Executive Briefing: Direct Line


Award-winning e-commerce entrepreneur Mitesh Soma has entered the UK office supplies sector. opi.net spoke to him this week to find out more about his new business.


It was the impression that he was paying a high price for basics like paper, pens and ink at his Chemist Direct business that first sparked Mitesh Soma’s interest in selling office supplies.


"As we were growing the Chemist Direct business, sending out thousands of invoices, I noticed that we were spending more and more on office supplies and consumables," the 33-year-old told opi.net.


"As I began to look at going direct to suppliers, I understood that there were extreme mark-ups available on stationery lines and that gave me the idea for Stationery Direct."


Soma says that it took him about six months to set up the Stationery Direct operations, recruiting around ten people in the process, before it went live at the beginning of January.


"I looked for people with a strong background in the office products industry who could bring experience and contacts with them," he said.


Soma has enjoyed success with the Chemist Direct e-commerce site that he set up with his wife, Krishna, in 2007. That has now grown into a £15 million ($24 million) business, an achievement that earned Chemist Direct the Young Company of the Year at the 2009 Growing Business Awards.


Ironically, Soma received that award from Theo Paphitis, the Chairman of stationery retail chain Ryman, one of the companies that Stationery Direct is targeting with its claim of being able to "slash costs off the same products found on the High Street".


Soma is quick to play down the rivalry.


"We have a different offering from Ryman – it’s a household name, after all. And I have a lot of respect for Theo and what he’s achieved."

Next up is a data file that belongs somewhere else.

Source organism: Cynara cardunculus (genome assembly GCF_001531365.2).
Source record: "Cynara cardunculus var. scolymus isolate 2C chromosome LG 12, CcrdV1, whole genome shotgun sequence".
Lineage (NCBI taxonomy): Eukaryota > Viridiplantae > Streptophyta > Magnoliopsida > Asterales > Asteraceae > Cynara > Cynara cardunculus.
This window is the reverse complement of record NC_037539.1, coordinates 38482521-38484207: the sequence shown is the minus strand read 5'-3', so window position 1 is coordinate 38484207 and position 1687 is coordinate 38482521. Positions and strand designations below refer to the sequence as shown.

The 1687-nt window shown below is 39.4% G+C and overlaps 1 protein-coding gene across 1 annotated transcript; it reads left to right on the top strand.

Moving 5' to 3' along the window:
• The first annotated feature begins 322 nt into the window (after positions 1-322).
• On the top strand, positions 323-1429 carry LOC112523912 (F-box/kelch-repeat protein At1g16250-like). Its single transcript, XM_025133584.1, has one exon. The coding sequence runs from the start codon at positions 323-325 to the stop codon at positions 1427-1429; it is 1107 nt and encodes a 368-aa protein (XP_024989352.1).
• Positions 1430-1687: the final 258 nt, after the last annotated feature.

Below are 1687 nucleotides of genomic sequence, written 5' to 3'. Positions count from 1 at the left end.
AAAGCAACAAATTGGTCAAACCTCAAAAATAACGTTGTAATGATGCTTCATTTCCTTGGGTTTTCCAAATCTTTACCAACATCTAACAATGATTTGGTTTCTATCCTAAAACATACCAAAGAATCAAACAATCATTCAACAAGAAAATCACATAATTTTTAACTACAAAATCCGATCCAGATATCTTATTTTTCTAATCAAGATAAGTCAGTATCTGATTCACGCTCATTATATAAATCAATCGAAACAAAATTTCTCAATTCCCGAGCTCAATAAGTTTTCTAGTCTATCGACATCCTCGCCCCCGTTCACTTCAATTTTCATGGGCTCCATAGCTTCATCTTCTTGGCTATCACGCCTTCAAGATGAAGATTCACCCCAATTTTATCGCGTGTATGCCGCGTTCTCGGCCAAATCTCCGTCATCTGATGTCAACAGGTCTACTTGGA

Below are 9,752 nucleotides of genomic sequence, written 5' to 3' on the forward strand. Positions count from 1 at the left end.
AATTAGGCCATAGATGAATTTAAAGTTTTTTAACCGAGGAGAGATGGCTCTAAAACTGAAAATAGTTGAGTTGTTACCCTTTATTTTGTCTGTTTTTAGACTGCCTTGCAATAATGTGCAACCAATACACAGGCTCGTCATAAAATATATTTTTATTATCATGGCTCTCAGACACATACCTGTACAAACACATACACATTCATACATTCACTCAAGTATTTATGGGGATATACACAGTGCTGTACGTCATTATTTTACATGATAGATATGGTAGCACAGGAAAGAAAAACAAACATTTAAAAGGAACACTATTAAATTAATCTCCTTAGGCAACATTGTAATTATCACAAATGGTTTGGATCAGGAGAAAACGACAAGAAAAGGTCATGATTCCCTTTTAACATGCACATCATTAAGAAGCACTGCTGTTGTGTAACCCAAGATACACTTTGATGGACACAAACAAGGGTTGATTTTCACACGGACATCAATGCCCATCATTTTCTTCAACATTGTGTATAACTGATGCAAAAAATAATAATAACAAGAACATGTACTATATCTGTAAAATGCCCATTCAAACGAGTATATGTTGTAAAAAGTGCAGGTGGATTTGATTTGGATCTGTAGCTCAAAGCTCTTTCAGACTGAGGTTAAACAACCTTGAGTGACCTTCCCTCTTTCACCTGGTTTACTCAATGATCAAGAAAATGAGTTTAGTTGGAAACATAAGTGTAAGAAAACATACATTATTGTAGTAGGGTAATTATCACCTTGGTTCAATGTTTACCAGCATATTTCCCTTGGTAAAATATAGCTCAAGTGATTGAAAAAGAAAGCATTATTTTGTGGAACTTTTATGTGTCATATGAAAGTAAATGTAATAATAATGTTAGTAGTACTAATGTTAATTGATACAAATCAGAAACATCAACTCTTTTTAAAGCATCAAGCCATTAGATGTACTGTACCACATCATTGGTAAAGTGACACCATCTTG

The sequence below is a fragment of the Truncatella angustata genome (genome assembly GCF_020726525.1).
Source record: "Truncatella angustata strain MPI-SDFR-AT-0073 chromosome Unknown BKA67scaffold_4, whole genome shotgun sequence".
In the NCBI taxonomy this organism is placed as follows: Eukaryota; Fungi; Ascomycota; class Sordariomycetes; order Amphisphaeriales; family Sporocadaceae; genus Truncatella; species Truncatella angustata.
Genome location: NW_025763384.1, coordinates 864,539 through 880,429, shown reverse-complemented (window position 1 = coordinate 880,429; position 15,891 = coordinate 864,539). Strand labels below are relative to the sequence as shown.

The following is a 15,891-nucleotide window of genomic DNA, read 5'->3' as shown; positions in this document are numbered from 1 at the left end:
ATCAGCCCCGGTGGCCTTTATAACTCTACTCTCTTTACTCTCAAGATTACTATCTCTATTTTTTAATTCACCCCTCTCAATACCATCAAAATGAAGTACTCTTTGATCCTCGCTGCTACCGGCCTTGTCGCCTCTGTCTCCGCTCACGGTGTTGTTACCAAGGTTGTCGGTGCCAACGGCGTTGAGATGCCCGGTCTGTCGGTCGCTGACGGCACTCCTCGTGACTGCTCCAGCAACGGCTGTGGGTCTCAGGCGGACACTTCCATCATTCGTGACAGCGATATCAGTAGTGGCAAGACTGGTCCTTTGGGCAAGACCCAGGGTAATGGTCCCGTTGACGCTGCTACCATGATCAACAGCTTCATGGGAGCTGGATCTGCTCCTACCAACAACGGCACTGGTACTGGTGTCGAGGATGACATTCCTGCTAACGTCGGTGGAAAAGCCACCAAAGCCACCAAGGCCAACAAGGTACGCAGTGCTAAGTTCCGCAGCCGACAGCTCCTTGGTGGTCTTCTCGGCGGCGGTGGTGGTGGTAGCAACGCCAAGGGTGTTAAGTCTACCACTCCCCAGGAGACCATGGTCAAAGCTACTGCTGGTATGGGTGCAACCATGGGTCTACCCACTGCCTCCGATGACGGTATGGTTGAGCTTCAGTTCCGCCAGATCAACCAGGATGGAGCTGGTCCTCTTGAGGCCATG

Nevertheless, Soma is banking on his online model Stationery Direct to compete with larger rivals on the High Street.


"We operate a low cost model and just try to keep our cost base as low as possible. This means that we can pass savings onto customers."


Another important factor is that Soma isn’t building this new venture from scratch.


"We already have the infrastructure in place in terms of warehousing, IT and marketing," he explains.


"Stationery Direct is really an extension of Chemist Direct," he affirms. "Apart from the purchasing and operations hires, we have taken on a couple of extra staff for processing orders and added some dedicated stationery people to our call centre team."


The new website is using the same proprietary code that was developed for the Chemist Direct website and is operating out of the same warehouse near Birmingham.


"We’ve incorporated a few additional features that are tailored to the B2B stationery market as opposed to the predominantly B2C model of Chemist Direct," explains Soma. "Though we do get our fair share of general consumers, too."